Senate Republicans aim to exclude Twin Cities rioting damage from state disaster aid

A Minnesota Senate committee has advanced a proposal that would prevent damages from civil unrest from being eligible for state disaster funding.

The plan would apply retroactively if passed into law, and it could allow for the clawback of state funds paid out to help repair damage from looting and riots that occurred in Minneapolis and St. Paul following the Memorial Day police killing of George Floyd.

Damage from the riots was estimated to exceed $500 million and the Trump administration denied a request for federal funding to help offset the cost of cleanup and recovery. Gov. Tim Walz authorized the transfer of more than $12 million over the summer to help Hennepin County address fire damage.

On Monday, the Republican majority on the Senate Judiciary and Public Safety Committee said the state’s disaster laws were meant to deal with natural disasters and that taxpayers in greater Minnesota shouldn’t be asked to foot the bill for the damage in Minneapolis and St. Paul.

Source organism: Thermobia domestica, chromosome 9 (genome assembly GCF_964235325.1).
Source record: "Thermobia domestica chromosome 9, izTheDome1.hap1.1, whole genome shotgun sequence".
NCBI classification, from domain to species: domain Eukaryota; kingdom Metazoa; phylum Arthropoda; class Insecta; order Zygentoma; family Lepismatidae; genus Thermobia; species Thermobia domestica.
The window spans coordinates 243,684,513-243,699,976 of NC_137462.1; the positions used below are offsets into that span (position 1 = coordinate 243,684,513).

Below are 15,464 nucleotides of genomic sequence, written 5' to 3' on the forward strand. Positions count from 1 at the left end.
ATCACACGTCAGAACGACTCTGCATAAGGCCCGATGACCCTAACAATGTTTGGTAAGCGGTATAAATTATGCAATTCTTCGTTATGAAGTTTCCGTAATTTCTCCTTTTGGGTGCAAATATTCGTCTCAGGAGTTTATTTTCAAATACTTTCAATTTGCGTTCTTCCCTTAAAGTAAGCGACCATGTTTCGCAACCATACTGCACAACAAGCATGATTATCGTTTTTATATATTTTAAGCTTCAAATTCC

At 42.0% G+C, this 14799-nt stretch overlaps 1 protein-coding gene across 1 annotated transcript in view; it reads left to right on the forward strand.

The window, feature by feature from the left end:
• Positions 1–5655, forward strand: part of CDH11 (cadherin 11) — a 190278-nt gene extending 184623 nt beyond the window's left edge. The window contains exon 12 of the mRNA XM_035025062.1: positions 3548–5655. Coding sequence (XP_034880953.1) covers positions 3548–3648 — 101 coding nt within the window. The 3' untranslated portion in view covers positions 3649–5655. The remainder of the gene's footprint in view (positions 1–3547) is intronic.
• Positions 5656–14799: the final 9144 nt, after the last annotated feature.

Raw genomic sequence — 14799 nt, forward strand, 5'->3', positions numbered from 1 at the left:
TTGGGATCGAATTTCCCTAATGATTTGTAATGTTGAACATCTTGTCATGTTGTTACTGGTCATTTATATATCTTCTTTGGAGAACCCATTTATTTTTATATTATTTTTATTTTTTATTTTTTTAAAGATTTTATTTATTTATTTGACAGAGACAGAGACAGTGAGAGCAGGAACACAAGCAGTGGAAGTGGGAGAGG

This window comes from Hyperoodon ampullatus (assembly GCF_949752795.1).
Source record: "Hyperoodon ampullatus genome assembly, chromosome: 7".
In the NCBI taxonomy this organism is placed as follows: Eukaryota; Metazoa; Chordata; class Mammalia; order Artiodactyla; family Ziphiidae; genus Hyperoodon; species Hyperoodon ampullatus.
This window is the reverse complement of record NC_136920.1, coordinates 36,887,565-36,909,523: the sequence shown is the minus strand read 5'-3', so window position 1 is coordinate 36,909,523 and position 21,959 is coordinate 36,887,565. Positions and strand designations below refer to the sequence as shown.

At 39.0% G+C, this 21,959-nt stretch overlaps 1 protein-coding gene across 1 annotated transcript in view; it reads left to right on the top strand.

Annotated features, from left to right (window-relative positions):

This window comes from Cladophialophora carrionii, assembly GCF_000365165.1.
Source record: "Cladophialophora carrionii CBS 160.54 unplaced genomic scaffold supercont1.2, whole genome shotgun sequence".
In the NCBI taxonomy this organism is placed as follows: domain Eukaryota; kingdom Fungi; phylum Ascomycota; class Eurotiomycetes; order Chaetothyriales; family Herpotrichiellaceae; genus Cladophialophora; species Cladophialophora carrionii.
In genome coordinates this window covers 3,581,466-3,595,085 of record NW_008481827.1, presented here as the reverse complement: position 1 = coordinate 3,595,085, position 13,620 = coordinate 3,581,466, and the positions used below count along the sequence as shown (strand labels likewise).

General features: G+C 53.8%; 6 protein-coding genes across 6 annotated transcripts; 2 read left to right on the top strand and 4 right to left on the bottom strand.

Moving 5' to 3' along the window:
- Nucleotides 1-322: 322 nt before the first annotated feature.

“I want to make sure the taxpayers of Minnesota are not paying for something that by the actions of our executive branch and the mayor of Minneapolis perhaps were exacerbated. And I’ve heard over and over again from greater Minnesota, from my constituents, ‘Please do not pay for this out of our taxpayer dollars,’” said the bill’s author Sen. Julie Rosen, R-Vernon Center. “I think there’s other ways of dealing with this.”

Democrats on the panel, meanwhile, pointed to the list of those charged in connection with the looting and arson fires in the area and said many came from outside the Twin Cities to wreak havoc. And they, along with emergency managers from around the state, said that writing civil unrest out of the covered damages could have unintended adverse effects.

“If we want to visit the blame on the people who caused the damage rather than on the victims of the damage, then we should be visiting this blame statewide,” said Sen. Ron Latz, DFL-St. Louis Park. “I think this just isn’t necessary.”

The bill moves now to the full Senate for consideration, and a House version was filed Monday. Its path forward in the Democratic-Farmer-Labor led House of Representatives remains unclear.

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